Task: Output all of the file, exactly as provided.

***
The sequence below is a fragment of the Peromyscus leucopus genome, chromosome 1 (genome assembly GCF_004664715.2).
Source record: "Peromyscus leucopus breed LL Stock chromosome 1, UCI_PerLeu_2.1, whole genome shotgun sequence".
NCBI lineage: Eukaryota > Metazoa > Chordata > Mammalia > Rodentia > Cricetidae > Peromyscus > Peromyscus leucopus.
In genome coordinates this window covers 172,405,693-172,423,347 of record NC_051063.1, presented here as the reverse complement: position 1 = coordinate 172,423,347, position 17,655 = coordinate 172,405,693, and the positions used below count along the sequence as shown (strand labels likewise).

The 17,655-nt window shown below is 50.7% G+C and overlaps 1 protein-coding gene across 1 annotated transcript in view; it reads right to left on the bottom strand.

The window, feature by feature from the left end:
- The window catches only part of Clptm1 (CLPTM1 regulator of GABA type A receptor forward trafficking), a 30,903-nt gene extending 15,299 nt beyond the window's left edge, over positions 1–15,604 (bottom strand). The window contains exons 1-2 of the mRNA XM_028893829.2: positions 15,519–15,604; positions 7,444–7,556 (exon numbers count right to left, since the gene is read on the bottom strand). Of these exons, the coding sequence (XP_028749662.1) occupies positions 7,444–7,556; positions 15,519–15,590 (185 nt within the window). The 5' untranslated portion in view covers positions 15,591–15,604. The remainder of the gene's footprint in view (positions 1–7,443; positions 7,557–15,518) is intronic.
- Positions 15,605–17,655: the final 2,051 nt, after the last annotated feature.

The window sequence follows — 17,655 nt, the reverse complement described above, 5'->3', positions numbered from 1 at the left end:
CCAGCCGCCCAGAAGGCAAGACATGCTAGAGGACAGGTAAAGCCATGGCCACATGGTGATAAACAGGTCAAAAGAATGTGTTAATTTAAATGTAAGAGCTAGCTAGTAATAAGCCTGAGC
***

The sequence below is a fragment of the Peromyscus leucopus genome, chromosome 1 (genome assembly GCF_004664715.2).
Source record: "Peromyscus leucopus breed LL Stock chromosome 1, UCI_PerLeu_2.1, whole genome shotgun sequence".
NCBI lineage: Eukaryota > Metazoa > Chordata > Mammalia > Rodentia > Cricetidae > Peromyscus > Peromyscus leucopus.
In genome coordinates this window covers 172,405,693-172,423,347 of record NC_051063.1, presented here as the reverse complement: position 1 = coordinate 172,423,347, position 17,655 = coordinate 172,405,693, and the positions used below count along the sequence as shown (strand labels likewise).

The 17,655-nt window shown below is 50.7% G+C and overlaps 1 protein-coding gene across 1 annotated transcript in view; it reads right to left on the bottom strand.

The window, feature by feature from the left end:
- The window catches only part of Clptm1 (CLPTM1 regulator of GABA type A receptor forward trafficking), a 30,903-nt gene extending 15,299 nt beyond the window's left edge, over positions 1–15,604 (bottom strand). The window contains exons 1-2 of the mRNA XM_028893829.2: positions 15,519–15,604; positions 7,444–7,556 (exon numbers count right to left, since the gene is read on the bottom strand). Of these exons, the coding sequence (XP_028749662.1) occupies positions 7,444–7,556; positions 15,519–15,590 (185 nt within the window). The 5' untranslated portion in view covers positions 15,591–15,604. The remainder of the gene's footprint in view (positions 1–7,443; positions 7,557–15,518) is intronic.
- Positions 15,605–17,655: the final 2,051 nt, after the last annotated feature.

The window sequence follows — 17,655 nt, the reverse complement described above, 5'->3', positions numbered from 1 at the left end:
CCAGCCGCCCAGAAGGCAAGACATGCTAGAGGACAGGTAAAGCCATGGCCACATGGTGATAAACAGGTCAAAAGAATGTGTTAATTTAAATGTAAGAGCTAGCTAGTAATAAGCCTGAGC